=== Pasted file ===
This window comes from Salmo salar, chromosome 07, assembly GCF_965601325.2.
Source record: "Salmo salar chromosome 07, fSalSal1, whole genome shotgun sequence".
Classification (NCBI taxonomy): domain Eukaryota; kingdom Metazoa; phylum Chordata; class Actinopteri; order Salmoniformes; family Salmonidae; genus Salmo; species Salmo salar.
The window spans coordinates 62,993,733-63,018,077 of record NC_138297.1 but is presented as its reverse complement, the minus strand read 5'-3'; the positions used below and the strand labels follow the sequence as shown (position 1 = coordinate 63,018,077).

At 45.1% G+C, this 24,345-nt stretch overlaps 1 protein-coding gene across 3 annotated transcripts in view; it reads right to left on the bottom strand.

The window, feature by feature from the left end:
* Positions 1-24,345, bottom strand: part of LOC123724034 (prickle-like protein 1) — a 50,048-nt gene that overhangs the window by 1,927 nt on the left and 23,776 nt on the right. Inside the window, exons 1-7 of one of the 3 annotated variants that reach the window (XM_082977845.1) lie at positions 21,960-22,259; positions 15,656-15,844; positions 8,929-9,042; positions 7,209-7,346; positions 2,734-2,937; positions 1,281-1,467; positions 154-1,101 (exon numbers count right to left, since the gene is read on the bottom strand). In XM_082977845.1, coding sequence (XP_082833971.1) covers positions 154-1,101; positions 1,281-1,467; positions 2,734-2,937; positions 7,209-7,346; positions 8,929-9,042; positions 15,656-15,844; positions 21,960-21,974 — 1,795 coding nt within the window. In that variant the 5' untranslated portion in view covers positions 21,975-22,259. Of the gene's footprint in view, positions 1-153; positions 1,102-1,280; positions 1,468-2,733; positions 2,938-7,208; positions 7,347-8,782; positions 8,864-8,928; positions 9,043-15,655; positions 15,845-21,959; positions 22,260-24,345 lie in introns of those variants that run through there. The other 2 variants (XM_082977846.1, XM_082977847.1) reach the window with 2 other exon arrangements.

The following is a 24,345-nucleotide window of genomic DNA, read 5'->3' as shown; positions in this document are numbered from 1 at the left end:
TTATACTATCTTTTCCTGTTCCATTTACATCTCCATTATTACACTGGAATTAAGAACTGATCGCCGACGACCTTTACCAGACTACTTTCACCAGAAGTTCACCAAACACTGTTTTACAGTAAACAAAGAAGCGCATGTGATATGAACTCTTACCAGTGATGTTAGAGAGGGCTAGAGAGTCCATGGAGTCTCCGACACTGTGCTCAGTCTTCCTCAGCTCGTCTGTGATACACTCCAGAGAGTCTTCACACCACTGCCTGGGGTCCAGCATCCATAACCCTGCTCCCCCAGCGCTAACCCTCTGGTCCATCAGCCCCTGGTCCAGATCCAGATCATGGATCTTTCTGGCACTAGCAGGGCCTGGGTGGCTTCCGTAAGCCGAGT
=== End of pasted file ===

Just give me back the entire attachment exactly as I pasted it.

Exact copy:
This window comes from Salmo salar, chromosome 07, assembly GCF_965601325.2.
Source record: "Salmo salar chromosome 07, fSalSal1, whole genome shotgun sequence".
Classification (NCBI taxonomy): domain Eukaryota; kingdom Metazoa; phylum Chordata; class Actinopteri; order Salmoniformes; family Salmonidae; genus Salmo; species Salmo salar.
The window spans coordinates 62,993,733-63,018,077 of record NC_138297.1 but is presented as its reverse complement, the minus strand read 5'-3'; the positions used below and the strand labels follow the sequence as shown (position 1 = coordinate 63,018,077).

At 45.1% G+C, this 24,345-nt stretch overlaps 1 protein-coding gene across 3 annotated transcripts in view; it reads right to left on the bottom strand.

The window, feature by feature from the left end:
* Positions 1-24,345, bottom strand: part of LOC123724034 (prickle-like protein 1) — a 50,048-nt gene that overhangs the window by 1,927 nt on the left and 23,776 nt on the right. Inside the window, exons 1-7 of one of the 3 annotated variants that reach the window (XM_082977845.1) lie at positions 21,960-22,259; positions 15,656-15,844; positions 8,929-9,042; positions 7,209-7,346; positions 2,734-2,937; positions 1,281-1,467; positions 154-1,101 (exon numbers count right to left, since the gene is read on the bottom strand). In XM_082977845.1, coding sequence (XP_082833971.1) covers positions 154-1,101; positions 1,281-1,467; positions 2,734-2,937; positions 7,209-7,346; positions 8,929-9,042; positions 15,656-15,844; positions 21,960-21,974 — 1,795 coding nt within the window. In that variant the 5' untranslated portion in view covers positions 21,975-22,259. Of the gene's footprint in view, positions 1-153; positions 1,102-1,280; positions 1,468-2,733; positions 2,938-7,208; positions 7,347-8,782; positions 8,864-8,928; positions 9,043-15,655; positions 15,845-21,959; positions 22,260-24,345 lie in introns of those variants that run through there. The other 2 variants (XM_082977846.1, XM_082977847.1) reach the window with 2 other exon arrangements.

The following is a 24,345-nucleotide window of genomic DNA, read 5'->3' as shown; positions in this document are numbered from 1 at the left end:
TTATACTATCTTTTCCTGTTCCATTTACATCTCCATTATTACACTGGAATTAAGAACTGATCGCCGACGACCTTTACCAGACTACTTTCACCAGAAGTTCACCAAACACTGTTTTACAGTAAACAAAGAAGCGCATGTGATATGAACTCTTACCAGTGATGTTAGAGAGGGCTAGAGAGTCCATGGAGTCTCCGACACTGTGCTCAGTCTTCCTCAGCTCGTCTGTGATACACTCCAGAGAGTCTTCACACCACTGCCTGGGGTCCAGCATCCATAACCCTGCTCCCCCAGCGCTAACCCTCTGGTCCATCAGCCCCTGGTCCAGATCCAGATCATGGATCTTTCTGGCACTAGCAGGGCCTGGGTGGCTTCCGTAAGCCGAGT